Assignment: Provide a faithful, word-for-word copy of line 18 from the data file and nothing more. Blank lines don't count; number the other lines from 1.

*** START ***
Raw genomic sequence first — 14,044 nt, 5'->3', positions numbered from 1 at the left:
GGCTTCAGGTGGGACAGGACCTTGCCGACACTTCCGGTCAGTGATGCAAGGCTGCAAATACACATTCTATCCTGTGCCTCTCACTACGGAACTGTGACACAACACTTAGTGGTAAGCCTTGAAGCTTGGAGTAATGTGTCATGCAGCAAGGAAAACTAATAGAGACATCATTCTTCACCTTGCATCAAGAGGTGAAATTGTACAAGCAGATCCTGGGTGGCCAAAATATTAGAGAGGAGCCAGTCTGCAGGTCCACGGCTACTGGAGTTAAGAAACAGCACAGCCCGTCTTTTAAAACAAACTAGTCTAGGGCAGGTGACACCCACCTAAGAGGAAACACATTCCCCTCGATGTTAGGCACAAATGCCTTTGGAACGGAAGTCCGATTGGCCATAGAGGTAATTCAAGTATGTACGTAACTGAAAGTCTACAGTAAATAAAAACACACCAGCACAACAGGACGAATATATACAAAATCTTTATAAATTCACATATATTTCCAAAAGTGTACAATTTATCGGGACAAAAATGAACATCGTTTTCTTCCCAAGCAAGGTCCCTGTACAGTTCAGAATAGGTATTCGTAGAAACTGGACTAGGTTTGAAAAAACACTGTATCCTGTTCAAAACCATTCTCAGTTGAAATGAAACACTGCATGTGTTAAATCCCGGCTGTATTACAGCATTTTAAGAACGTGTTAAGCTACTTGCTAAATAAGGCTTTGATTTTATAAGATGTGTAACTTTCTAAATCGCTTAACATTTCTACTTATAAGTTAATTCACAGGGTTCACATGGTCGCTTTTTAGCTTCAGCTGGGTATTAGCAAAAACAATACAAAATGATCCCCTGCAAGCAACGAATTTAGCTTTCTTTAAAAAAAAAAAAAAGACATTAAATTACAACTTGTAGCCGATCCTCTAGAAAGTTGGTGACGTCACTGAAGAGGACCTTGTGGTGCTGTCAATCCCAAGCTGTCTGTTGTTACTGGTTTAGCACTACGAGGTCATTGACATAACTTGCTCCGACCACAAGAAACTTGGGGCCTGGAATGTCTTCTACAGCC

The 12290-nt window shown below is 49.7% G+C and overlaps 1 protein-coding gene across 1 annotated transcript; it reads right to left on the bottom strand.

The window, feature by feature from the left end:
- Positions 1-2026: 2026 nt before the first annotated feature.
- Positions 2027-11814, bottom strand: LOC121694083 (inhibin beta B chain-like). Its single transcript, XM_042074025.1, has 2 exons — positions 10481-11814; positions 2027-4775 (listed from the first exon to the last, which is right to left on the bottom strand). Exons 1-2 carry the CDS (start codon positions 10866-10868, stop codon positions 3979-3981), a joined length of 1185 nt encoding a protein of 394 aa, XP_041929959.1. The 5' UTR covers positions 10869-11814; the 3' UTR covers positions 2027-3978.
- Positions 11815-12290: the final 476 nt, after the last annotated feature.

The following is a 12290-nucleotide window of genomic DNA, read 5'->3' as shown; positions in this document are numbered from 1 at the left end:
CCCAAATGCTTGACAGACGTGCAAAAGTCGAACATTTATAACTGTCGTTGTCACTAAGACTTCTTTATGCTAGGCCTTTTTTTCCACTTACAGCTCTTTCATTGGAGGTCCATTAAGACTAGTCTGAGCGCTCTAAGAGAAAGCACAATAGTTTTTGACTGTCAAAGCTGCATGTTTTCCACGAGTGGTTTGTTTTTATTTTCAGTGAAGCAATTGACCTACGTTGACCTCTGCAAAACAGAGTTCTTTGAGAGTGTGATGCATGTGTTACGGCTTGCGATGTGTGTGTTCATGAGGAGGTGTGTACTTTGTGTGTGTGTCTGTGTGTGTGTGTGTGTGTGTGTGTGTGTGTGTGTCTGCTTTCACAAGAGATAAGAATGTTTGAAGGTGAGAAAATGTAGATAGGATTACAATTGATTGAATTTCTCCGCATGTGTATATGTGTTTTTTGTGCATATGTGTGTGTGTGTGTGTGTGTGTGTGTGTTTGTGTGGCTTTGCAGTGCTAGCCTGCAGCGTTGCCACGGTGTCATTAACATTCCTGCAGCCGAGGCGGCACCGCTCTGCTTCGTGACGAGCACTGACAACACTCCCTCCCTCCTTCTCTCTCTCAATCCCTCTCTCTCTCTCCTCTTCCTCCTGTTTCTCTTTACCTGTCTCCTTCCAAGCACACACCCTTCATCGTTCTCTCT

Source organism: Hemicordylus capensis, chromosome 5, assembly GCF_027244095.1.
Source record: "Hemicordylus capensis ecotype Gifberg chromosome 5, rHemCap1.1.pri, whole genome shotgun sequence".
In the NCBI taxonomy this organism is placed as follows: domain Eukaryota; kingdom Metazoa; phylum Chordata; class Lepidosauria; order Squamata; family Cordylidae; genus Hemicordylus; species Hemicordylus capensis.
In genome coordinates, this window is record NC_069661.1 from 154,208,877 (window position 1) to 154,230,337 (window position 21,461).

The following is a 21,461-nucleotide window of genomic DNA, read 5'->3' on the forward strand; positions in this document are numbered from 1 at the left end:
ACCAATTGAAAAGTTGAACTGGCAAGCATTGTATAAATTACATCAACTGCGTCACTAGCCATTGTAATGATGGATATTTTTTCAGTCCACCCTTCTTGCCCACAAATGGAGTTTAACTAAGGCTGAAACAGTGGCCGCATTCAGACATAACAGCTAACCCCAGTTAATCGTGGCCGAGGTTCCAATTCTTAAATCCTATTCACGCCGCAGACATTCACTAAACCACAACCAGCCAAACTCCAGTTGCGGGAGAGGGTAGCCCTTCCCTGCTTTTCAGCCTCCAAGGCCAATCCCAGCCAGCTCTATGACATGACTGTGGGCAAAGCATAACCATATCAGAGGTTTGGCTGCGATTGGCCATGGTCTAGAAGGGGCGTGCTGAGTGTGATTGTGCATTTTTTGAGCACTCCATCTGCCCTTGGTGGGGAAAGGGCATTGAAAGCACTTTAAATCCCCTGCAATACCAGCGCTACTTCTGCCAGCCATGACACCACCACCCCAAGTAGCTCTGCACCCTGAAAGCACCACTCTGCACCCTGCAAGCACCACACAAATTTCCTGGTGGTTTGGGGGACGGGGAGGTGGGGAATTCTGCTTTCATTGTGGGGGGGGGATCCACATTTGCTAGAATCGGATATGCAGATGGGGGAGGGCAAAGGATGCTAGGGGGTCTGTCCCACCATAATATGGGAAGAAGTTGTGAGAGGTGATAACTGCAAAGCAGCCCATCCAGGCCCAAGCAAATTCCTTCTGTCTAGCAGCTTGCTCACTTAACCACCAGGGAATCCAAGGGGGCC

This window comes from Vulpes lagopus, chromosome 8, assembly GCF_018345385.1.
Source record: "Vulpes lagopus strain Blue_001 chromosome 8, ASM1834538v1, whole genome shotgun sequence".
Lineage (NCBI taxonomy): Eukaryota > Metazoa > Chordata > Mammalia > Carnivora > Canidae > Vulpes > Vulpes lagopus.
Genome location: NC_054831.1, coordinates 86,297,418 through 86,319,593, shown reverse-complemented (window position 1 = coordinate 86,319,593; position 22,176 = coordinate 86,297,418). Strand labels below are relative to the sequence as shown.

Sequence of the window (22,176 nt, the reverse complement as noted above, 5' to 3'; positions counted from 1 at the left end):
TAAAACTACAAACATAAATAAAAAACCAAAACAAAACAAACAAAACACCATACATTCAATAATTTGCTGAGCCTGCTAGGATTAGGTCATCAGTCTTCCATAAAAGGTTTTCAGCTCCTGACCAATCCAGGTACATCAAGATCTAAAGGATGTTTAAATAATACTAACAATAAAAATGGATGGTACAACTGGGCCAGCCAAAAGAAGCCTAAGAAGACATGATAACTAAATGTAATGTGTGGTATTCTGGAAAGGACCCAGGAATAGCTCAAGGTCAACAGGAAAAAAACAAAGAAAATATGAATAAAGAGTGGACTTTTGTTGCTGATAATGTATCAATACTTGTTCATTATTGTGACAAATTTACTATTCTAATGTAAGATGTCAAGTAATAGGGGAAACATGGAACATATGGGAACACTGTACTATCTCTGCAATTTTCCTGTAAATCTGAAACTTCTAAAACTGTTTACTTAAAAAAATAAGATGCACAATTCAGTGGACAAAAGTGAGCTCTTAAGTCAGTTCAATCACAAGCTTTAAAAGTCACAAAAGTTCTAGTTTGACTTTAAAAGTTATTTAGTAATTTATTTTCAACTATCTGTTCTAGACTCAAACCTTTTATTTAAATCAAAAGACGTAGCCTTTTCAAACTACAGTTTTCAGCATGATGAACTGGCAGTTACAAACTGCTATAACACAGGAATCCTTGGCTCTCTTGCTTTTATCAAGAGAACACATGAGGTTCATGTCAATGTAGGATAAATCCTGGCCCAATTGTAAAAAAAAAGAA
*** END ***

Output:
Lineage (NCBI taxonomy): Eukaryota > Metazoa > Chordata > Mammalia > Carnivora > Canidae > Vulpes > Vulpes lagopus.